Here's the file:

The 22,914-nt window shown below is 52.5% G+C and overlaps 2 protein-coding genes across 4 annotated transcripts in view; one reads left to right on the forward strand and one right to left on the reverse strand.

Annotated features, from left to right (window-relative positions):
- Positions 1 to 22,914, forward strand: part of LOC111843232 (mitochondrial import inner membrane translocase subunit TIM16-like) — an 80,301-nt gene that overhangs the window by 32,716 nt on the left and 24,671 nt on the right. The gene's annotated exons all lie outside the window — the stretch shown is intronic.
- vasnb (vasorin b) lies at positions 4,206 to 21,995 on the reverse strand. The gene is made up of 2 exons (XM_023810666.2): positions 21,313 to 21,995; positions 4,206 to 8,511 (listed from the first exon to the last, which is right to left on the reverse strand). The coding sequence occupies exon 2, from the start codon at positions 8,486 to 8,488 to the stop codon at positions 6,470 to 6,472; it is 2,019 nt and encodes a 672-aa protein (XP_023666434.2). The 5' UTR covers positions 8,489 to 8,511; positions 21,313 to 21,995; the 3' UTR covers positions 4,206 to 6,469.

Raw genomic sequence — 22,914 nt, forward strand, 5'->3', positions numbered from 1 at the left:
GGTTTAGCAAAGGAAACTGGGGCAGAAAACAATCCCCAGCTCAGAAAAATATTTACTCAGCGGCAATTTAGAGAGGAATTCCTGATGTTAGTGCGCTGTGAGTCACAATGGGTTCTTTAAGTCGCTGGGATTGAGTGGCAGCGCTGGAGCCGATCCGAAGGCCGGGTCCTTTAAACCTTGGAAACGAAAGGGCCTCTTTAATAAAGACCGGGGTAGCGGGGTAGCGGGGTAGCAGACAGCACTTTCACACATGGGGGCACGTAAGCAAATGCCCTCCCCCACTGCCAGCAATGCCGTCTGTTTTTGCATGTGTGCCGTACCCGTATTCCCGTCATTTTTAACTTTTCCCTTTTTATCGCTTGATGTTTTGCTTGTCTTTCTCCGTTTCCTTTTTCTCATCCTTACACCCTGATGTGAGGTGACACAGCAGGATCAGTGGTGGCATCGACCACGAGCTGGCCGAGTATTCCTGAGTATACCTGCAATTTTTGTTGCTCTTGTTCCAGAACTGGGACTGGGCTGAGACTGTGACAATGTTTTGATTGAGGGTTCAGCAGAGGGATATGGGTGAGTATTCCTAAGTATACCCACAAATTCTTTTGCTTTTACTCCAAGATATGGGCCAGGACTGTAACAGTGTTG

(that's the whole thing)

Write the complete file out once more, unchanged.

The 22,914-nt window shown below is 52.5% G+C and overlaps 2 protein-coding genes across 4 annotated transcripts in view; one reads left to right on the forward strand and one right to left on the reverse strand.

Annotated features, from left to right (window-relative positions):
- Positions 1 to 22,914, forward strand: part of LOC111843232 (mitochondrial import inner membrane translocase subunit TIM16-like) — an 80,301-nt gene that overhangs the window by 32,716 nt on the left and 24,671 nt on the right. The gene's annotated exons all lie outside the window — the stretch shown is intronic.
- vasnb (vasorin b) lies at positions 4,206 to 21,995 on the reverse strand. The gene is made up of 2 exons (XM_023810666.2): positions 21,313 to 21,995; positions 4,206 to 8,511 (listed from the first exon to the last, which is right to left on the reverse strand). The coding sequence occupies exon 2, from the start codon at positions 8,486 to 8,488 to the stop codon at positions 6,470 to 6,472; it is 2,019 nt and encodes a 672-aa protein (XP_023666434.2). The 5' UTR covers positions 8,489 to 8,511; positions 21,313 to 21,995; the 3' UTR covers positions 4,206 to 6,469.

Raw genomic sequence — 22,914 nt, forward strand, 5'->3', positions numbered from 1 at the left:
GGTTTAGCAAAGGAAACTGGGGCAGAAAACAATCCCCAGCTCAGAAAAATATTTACTCAGCGGCAATTTAGAGAGGAATTCCTGATGTTAGTGCGCTGTGAGTCACAATGGGTTCTTTAAGTCGCTGGGATTGAGTGGCAGCGCTGGAGCCGATCCGAAGGCCGGGTCCTTTAAACCTTGGAAACGAAAGGGCCTCTTTAATAAAGACCGGGGTAGCGGGGTAGCGGGGTAGCAGACAGCACTTTCACACATGGGGGCACGTAAGCAAATGCCCTCCCCCACTGCCAGCAATGCCGTCTGTTTTTGCATGTGTGCCGTACCCGTATTCCCGTCATTTTTAACTTTTCCCTTTTTATCGCTTGATGTTTTGCTTGTCTTTCTCCGTTTCCTTTTTCTCATCCTTACACCCTGATGTGAGGTGACACAGCAGGATCAGTGGTGGCATCGACCACGAGCTGGCCGAGTATTCCTGAGTATACCTGCAATTTTTGTTGCTCTTGTTCCAGAACTGGGACTGGGCTGAGACTGTGACAATGTTTTGATTGAGGGTTCAGCAGAGGGATATGGGTGAGTATTCCTAAGTATACCCACAAATTCTTTTGCTTTTACTCCAAGATATGGGCCAGGACTGTAACAGTGTTG